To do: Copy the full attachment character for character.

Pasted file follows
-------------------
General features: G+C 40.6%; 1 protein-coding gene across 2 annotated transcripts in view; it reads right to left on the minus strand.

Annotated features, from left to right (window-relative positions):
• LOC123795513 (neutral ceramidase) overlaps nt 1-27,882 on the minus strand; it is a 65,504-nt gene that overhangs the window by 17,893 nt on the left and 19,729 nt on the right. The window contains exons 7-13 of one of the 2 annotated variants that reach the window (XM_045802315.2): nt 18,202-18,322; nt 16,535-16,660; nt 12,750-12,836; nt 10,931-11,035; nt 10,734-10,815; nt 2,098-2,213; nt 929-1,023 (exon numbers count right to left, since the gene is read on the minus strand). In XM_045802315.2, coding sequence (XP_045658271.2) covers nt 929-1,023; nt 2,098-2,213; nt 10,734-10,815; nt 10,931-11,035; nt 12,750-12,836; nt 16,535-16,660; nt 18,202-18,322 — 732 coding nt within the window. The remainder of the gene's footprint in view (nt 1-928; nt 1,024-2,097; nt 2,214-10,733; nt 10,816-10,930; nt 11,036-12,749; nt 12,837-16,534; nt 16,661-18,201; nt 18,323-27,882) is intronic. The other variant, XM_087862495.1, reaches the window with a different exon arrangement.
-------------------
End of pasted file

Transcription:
General features: G+C 40.6%; 1 protein-coding gene across 2 annotated transcripts in view; it reads right to left on the minus strand.

Annotated features, from left to right (window-relative positions):
• LOC123795513 (neutral ceramidase) overlaps nt 1-27,882 on the minus strand; it is a 65,504-nt gene that overhangs the window by 17,893 nt on the left and 19,729 nt on the right. The window contains exons 7-13 of one of the 2 annotated variants that reach the window (XM_045802315.2): nt 18,202-18,322; nt 16,535-16,660; nt 12,750-12,836; nt 10,931-11,035; nt 10,734-10,815; nt 2,098-2,213; nt 929-1,023 (exon numbers count right to left, since the gene is read on the minus strand). In XM_045802315.2, coding sequence (XP_045658271.2) covers nt 929-1,023; nt 2,098-2,213; nt 10,734-10,815; nt 10,931-11,035; nt 12,750-12,836; nt 16,535-16,660; nt 18,202-18,322 — 732 coding nt within the window. The remainder of the gene's footprint in view (nt 1-928; nt 1,024-2,097; nt 2,214-10,733; nt 10,816-10,930; nt 11,036-12,749; nt 12,837-16,534; nt 16,661-18,201; nt 18,323-27,882) is intronic. The other variant, XM_087862495.1, reaches the window with a different exon arrangement.